5 Things You Should Know About Medicare for You and Family

Medicare is a public health program funded by the federal government that is designed to provide health coverage to individuals who are 65 years of age or older.

Medicare also provides coverage to those under 65 years of age who are receiving Social Security Disability or Railroad Retirement benefits as a result of becoming disabled.

Qualifying health conditions fast track a person’s ability to receive coverage under the Medicare program, which are end-stage kidney failure or ALS, and people with either of these health conditions can qualify for Medicare at any age.

If you find that you or a loved one in your family qualify for Medicare, there are five things you must know to ensure that you or your loved one can make the most of your coverage and have a positive experience.

1. You Do Not Contact Medicare to Apply for the Program

Most insurance companies require that you contact them directly to obtain insurance coverage. This is not the case for Medicare, however.

To sign up for Medicare, you do so through the Social Security Administration or the Railroad Retirement Board.

You need to sign up through the Social Security Administration or Railroad Retirement Board because these agencies will determine your eligibility for Medicare.

The agency you sign up for Medicare through will depend on your situation. If you have spent most of your career working on the United States railroads, then you will sign up through the Railroad Retirement Board.

All other individuals will sign up through the Social Security Administration.

2. Medicare Will Not Cover Everything

Some people believe that Medicare provides coverage for everything. The surprise comes when Medicare enrollees and their families learn that coverage gaps exist.

Medicare coverage gaps are mostly relevant to the aging population, and these gaps include nursing home care, hearing aids, podiatry, vision, and dentures.

To fill in these coverage gaps, many enrollees purchase Medicare Advantage plans, also referred to as Medicare Part C coverage.

Medicare Advantage plans are designed to fill in coverage gaps by increasing coverage to meet a variety of healthcare needs.

When enrolling in Medicare, individuals must choose whether they desire to have coverage under the traditional Medicare plan or a Medicare Advantage plan. Medicare Advantage plans must cover all the traditional Medicare covers and fill in coverage gaps.

Many Medicare Advantage plan options are available, but the availability of plans will depend on an individual’s location.

For instance, if you or your loved ones reside in a rural community, you will have fewer plan options compared to if you are in a larger city.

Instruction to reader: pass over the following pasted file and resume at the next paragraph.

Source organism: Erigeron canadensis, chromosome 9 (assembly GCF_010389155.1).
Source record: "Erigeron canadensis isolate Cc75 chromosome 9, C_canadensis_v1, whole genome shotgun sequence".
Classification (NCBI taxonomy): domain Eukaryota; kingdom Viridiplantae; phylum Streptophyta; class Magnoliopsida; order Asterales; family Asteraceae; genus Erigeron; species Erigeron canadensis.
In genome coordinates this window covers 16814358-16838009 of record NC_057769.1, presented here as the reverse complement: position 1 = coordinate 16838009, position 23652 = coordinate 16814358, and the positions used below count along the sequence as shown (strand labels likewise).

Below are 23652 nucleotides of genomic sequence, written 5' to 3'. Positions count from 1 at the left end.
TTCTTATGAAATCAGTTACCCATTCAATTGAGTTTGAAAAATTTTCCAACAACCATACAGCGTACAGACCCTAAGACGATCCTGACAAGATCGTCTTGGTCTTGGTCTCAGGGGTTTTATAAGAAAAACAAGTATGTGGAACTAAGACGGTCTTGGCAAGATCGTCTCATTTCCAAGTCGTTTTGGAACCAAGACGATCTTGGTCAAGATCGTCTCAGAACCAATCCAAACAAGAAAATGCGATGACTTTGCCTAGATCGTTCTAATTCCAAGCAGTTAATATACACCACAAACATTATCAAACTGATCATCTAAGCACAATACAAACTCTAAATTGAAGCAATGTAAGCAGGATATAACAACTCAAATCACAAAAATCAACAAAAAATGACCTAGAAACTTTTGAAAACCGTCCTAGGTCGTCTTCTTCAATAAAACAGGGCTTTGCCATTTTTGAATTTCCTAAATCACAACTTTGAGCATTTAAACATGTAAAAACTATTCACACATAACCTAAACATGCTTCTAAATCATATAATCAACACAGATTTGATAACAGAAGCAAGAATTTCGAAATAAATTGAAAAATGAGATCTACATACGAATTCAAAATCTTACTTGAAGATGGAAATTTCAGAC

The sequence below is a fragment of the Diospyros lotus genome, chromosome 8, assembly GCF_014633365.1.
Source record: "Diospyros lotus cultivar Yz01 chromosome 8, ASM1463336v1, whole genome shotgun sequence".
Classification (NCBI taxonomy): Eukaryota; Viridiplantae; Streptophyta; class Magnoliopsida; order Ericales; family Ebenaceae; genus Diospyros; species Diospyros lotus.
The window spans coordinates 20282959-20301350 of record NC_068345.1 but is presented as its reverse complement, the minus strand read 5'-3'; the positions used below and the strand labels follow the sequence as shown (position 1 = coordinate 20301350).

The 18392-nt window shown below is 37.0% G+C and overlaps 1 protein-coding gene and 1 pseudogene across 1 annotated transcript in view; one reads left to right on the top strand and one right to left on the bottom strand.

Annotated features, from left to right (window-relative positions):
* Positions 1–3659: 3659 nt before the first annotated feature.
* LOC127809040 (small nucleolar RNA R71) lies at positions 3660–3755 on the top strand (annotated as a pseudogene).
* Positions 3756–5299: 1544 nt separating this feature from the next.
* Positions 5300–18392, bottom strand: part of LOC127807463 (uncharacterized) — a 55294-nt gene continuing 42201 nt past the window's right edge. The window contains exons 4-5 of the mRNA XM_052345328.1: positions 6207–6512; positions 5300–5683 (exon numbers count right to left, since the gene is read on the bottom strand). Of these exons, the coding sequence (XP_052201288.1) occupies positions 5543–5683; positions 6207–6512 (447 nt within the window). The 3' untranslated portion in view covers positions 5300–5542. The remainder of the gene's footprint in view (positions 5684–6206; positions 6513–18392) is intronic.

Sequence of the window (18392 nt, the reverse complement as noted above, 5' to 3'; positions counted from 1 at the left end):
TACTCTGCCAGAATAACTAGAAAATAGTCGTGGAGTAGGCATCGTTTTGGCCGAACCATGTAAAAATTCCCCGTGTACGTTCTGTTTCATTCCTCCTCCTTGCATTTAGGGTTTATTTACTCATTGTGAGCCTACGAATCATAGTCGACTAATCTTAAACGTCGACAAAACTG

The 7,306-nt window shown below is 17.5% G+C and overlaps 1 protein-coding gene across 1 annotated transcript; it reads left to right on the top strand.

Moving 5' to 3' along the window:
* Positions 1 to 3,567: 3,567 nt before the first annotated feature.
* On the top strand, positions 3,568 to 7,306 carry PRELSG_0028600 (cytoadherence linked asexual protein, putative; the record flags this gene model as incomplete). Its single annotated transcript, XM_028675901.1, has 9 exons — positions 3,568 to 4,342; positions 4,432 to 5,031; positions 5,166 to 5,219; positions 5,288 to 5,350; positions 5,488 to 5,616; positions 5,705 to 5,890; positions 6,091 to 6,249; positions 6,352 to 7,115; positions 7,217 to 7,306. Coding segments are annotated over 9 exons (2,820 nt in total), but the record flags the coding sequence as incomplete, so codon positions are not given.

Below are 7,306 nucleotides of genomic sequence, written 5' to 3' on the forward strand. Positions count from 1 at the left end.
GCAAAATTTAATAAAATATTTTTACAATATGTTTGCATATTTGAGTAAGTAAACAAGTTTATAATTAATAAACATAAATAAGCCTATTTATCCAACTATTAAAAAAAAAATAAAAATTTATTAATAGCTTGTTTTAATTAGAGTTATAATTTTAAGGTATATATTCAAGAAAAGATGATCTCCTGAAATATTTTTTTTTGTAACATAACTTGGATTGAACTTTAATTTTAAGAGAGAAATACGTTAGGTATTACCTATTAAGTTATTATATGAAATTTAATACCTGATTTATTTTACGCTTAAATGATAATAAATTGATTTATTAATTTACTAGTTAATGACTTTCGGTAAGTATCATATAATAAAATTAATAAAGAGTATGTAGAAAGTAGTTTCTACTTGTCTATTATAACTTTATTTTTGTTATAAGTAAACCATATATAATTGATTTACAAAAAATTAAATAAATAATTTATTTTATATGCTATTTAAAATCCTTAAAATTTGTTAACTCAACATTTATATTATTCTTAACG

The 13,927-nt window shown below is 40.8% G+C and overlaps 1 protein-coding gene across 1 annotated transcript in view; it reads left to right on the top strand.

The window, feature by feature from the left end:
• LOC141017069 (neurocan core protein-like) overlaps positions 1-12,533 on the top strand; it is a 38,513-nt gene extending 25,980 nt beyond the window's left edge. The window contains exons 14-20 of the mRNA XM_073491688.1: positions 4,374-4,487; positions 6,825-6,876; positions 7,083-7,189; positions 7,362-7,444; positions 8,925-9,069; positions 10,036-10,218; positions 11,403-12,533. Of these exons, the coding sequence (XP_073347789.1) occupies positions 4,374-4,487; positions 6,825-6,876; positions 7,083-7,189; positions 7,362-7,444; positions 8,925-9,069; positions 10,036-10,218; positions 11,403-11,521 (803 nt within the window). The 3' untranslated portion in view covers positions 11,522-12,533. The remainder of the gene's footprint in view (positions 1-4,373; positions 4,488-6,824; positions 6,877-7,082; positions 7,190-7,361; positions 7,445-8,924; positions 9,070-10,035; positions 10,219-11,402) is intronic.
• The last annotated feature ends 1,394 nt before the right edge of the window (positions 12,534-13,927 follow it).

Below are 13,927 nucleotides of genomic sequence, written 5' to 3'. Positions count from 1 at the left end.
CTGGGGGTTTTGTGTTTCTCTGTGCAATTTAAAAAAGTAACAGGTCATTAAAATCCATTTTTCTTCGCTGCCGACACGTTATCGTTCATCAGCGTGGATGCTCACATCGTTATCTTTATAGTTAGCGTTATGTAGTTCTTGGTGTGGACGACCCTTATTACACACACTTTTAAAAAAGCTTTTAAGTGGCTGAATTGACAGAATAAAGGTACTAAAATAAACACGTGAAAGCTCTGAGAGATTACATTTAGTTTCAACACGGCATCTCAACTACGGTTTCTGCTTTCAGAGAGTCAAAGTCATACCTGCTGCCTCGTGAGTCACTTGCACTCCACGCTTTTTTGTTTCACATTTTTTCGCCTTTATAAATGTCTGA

It’s important to know that you are not limited to one type of insurance plan. It’s always important to have multiple levels of insurance coverage for many facets of life.

It’s important to look into how being a primary insured customer has many benefits that you may not have known about as well.

3. You Still Have to Pay Premiums When on Medicare

What comes as a surprise to many is that Medicare enrollees must pay monthly premiums. Premiums are usually automatically deducted from Social Security or Railroad Retirement benefits. Individuals who are low-income can receive help paying their premiums.

4. Some Medicare Recipients Purchase Secondary Insurance Policies

Many Medicare recipients choose to purchase secondary insurance policies, also known as Medigap policies, to cover out-of-pocket expenses when they develop a serious health problem or encounter a serious medical emergency.

Medicare coverage is limited, and there is no cap on what a user pays out of pocket to cover medical expenses.

Medigap plans are increasing in popularity because Medicare enrollees want to make sure they are prepared for any serious catastrophe that may come their way, so they do not suffer financial ruin.

5. Medicare and Medicaid Are Not the Same Things

Many people ask, “Are Medicare and Medicaid the same thing?” The fact of the matter is that Medicare and Medicaid are two different programs with different qualifications.

Medicare provides coverage to people no matter their income if they meet the qualifications for being covered under the program. Medicaid provides health coverage to those who are low-income. Some disabled individuals can get on Medicaid if they are receiving Supplemental Security Income and do not have enough work credits.


The more you know about Medicare, the more you can make informed choices about your coverage to ensure that your healthcare needs are met and that you are prepared for the future.

You can also help your loved ones make informed decisions that will help them to be prepared to cope with any potential health crisis.

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